Dear Team. I have a question on Airbyte's roadmap ...
# contributing-to-airbyte
Dear Team. I have a question on Airbyte's roadmap for performance and scalability. Potentially I believe I could try work on performance improvements, if I lucky to have some time. Could someone please comment on my spectations bellow ?: 1. Inspected Python CDK and
, as well as
. Seems that ~60% of time source spends converting data into AirbyteMessage (before transformers) and later making
. Are there any plans on making these conversions less painful? I would be happy to get any info to understand in which direction this architecture moves generally. 2. Are there any plans for scalability? At this moment conversions and transformations, performed in
container, both are obvious subject to run in parallel. For me it looks pretty perspective to have
responsible only for data fetch in some raw form (byte arrays?) and delegate or complex conversions, transformations/normalization to scalable middle layer (even naive Apache Spark Streaming would be good improvement I suppose). May I ask which direction does Airbyte follow to deal with scalability?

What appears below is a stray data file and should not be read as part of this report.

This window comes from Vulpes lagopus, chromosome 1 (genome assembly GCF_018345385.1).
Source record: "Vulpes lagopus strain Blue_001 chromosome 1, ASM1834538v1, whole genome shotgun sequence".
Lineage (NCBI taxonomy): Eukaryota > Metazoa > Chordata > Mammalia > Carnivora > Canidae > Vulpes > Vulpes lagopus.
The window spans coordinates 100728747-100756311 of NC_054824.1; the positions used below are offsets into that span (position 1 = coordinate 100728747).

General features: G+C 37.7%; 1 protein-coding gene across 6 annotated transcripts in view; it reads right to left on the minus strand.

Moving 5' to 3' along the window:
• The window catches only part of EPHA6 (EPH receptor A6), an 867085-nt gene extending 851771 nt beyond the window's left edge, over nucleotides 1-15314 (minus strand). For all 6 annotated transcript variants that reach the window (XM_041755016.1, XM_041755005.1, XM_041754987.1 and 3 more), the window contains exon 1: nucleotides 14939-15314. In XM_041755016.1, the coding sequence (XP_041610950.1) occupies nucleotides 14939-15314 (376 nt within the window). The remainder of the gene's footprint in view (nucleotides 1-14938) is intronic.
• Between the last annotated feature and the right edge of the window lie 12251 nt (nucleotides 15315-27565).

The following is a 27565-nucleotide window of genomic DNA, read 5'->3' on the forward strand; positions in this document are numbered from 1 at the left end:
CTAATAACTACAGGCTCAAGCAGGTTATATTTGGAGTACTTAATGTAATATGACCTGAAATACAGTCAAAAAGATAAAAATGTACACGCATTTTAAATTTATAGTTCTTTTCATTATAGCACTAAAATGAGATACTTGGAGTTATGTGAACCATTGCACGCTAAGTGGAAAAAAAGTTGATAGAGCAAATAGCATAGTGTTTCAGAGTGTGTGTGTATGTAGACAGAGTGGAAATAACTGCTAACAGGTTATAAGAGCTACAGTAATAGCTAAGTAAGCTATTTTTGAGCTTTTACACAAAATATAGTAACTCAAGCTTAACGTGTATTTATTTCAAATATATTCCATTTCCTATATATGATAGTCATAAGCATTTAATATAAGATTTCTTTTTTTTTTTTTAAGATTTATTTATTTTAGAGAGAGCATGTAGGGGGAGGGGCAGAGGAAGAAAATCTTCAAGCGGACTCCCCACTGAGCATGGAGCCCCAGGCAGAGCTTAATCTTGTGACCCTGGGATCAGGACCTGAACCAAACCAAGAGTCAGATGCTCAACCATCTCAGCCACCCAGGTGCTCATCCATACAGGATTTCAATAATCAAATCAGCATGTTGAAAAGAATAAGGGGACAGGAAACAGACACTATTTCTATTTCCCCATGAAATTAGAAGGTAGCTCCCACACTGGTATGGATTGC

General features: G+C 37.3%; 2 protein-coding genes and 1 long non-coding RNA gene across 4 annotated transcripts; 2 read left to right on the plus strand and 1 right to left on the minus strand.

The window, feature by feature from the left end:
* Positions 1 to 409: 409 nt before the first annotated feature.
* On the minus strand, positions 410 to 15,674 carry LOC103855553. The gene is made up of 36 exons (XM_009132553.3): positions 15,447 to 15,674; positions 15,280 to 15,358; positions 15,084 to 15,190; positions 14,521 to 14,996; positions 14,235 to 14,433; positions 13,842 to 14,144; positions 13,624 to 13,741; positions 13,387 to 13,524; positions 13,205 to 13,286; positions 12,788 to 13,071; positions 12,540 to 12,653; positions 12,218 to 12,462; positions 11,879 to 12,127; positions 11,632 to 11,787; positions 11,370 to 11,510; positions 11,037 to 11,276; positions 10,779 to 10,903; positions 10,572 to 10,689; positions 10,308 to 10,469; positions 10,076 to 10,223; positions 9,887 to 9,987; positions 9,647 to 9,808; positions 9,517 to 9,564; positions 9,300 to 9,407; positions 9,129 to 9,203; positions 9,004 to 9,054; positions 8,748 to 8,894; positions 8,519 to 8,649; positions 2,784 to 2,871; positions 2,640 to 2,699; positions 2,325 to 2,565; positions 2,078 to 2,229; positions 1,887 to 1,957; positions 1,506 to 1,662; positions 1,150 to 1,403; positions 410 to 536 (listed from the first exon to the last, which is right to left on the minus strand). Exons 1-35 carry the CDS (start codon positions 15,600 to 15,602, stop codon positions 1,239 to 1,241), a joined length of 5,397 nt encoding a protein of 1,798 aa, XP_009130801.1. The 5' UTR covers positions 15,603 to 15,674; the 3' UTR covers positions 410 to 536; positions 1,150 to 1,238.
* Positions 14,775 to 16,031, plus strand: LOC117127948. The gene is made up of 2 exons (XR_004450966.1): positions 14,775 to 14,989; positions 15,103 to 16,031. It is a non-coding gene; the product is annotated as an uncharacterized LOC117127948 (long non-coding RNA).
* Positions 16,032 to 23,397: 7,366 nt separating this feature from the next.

I have no definitive answer as I am totally new to Airbyte - however, on 2 I would be surprised and disappointed if Airbyte went with a model that simply delegates transformations out to something like Spark - this would mean that Airbyte is basically no different than StreamSets or Airflow, and introduces a dependency on expensive & complex services that people don't otherwise want. I do agree that transformation should be separated from Source/Destinations though, but as a middle layer of connectors (e.g. Source, Transformer, Destination) - as these are containers already in a k8 environment, you already have the ability to parallelise & dynamically expand, so you may as well take advantage of the architecture ** Though I suppose this may be related to Airbyte calling itself EL(T) rather than ETL, so doing these inline transforms probably aren't the purpose of the tool...
And on Point 1, this is also a similar problem that you'll find in StreamSets, where everything is a Record, which has overhead and makes handling arbitrary binary files difficult or large datasets much less efficient. In contrast with NiFi, where everything is just a bytestream, and you can optionally apply Records on-top as needed. I'd be interested to learn what the teams thoughts are on both points as well.